My book is now available!

My new book, Everything I Learned About Leadership I Learned From Filmmaking is an exploration of the similarities, overlaps and parallels between the art and craft of making films and the practice of leading people, teams and organizations. At heart, it’s about inspiring creativity at work and in life by harnessing passion and curiosity as a creative approach to leadership and management.

You can buy the book now at the following places:

Buy on Buy now on Paperback or eBook at Amazon Canada

Buy on Buy now on Paperback or eBook at Amazon US

Buy on Apple Books Buy eBook now on Apple Books

Buy on Kobo Buy eBook on Kobo

Buy on Google Play Buy eBook on Google Play

I have been working on this book on and off since I gave a talk at a conference in Nashville almost a decade ago about the lessons I learned from my dozen years as an independent filmmaker and draw on everyday as a people leader.

I’m so pleased with how it turned out and think it will be useful to several kinds of people:

  • Leaders who want to bring a more creative approach to their leadership.
  • People who want to move into leadership positions, or have greater influence in their workplace and want a different perspective than they might find in many business and leadership books.
  • Those in the film and creative industries who want to approach their leadership differently, whether they formally lead people, or want to take on a leadership role amongst those they work with.

If you use a different eBook platform than I’ve got it on and want me to upload it there, please let me know in a comment below.

Holding a copy of my new book.

I hope you get the same joy from reading it as I did from writing it. And if you liked the book, please leave a review where you bought it, post it on social media and tell a friend.


Books I Read in 2020.

I made it a goal at the beginning of the year to focus on reading more books. I used to read a lot, but over the last several years I have been distracted by articles and short reads I stumble across on social media and haven’t focused as much on a good book. I began to miss that feeling of small accomplishment I have when I finish a book.

Little did I know that 2020 would give me ample opportunity to hunker down at home and read. This year was a blend of plowing through some familiar comfort books during the pandemic as well as attempts to re-educate myself as a white man on how the world actually functions, plus some other books that felt important to check out.

If I had to pick out a couple of outstanding books, I would say: Caste by Isabel Wilkerson is one of the best books I’ve ever read and helped me rethink how our society functions around race and class mobility (or lack thereof). Ministry For The Future by Kim Stanley Robinson is a must-read and frames climate change against a narrative science-fiction structure that brings a sense of urgency that is hard to achieve in non-fiction.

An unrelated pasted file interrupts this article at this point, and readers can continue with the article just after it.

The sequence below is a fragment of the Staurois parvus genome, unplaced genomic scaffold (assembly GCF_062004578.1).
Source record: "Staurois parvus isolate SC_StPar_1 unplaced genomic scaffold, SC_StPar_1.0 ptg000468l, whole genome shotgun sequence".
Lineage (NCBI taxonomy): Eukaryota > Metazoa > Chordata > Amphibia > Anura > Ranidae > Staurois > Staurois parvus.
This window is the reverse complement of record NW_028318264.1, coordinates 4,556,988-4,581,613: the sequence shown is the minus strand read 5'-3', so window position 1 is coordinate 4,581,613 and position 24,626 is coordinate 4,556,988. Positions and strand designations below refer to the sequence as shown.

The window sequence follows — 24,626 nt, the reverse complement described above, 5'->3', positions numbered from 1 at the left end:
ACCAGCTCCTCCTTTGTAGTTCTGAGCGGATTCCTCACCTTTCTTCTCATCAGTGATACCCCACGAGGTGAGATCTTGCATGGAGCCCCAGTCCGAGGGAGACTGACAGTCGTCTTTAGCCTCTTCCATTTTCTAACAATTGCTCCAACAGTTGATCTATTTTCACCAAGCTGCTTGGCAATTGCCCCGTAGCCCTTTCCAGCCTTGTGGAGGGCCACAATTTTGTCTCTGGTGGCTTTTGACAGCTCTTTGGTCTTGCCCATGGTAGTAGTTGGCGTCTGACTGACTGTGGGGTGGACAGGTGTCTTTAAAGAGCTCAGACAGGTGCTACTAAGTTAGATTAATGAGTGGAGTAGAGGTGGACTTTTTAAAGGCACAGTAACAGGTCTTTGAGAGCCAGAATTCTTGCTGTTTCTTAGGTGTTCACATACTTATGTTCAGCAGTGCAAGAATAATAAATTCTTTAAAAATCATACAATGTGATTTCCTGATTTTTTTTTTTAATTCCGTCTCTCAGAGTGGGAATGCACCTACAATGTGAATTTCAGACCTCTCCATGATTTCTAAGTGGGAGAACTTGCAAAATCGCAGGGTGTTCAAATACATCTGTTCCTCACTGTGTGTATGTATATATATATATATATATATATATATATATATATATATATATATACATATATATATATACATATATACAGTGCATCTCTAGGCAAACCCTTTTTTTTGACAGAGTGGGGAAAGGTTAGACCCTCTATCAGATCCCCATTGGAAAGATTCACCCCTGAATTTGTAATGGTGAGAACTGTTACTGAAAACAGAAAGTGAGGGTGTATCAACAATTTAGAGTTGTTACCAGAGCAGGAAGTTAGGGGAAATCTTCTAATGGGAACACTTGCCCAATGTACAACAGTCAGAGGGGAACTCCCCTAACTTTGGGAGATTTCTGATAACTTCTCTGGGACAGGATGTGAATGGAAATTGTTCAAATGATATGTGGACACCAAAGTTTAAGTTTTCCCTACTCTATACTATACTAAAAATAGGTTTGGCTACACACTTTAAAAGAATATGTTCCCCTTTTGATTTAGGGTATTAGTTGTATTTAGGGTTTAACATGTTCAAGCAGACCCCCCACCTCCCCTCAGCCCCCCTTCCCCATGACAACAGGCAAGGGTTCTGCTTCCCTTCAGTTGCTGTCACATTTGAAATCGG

I went through some phases where I couldn’t focus on reading because of how much was going on in life and society, or times when I became frustrated because I had three different books on the go and couldn’t finish any of them because I was so distracted, and then nice, long stretches when I was very focused and just couldn’t stop reading. Ah, 2020.

Plus I almost began and ended the year with a book by a Klein, which feels like a nice pair of bookends. 

Here’s my list:

  1. Why We’re Polarized – Ezra Klein
  2. The Inconvenient Indian – Thomas King
  3. Set The Boy Free – Johnny Marr
  4. The Sport and Prey of Capitalists – Linda McQuaig
  5. The Hitchhiker’s Guide To The Galaxy – Douglas Adams
  6. The Restaurant At The End Of The Universe – Douglas Adams
  7. Life, The Universe and Everything – Douglas Adams
  8. So Long and Thanks For All The Fish – Douglas Adams
  9. Mostly Harmless – Douglas Adams
  10. Kafka On The Shore – Haruki Murakami
  11. Me and White Supremacy – Layla Saad
  12. White Fragility – Robin DiAngelo
  13. So You Want to Talk About Race – Ijeoma Oluo
  14. How To Be An Anti-Racist – Ibram X. Kendi 
  15. Why Fish Don’t Exist – Lulu Miller
  16. Policing Black Lives – Robin Maynard
  17. Make Change – Shaun King
  18. Caste – Isabel Wilkerson
  19. Born A Crime – Trevor Noah 
  20. The Skin We’re In – Desmond Cole
  21. The Martian – Andy Weir
  22. Golden Gates – Conor Dougherty
  23. Creativity – John Cleese
  24. A Good War – Seth Klein
  25. The Ministry For The Future – Kim Stanley Robinson 

If any of these look good to you, enjoy! I’ll start 2021 with Mediocre by Ijeoma Oluo, which I’m excited to start.

Happy New Year!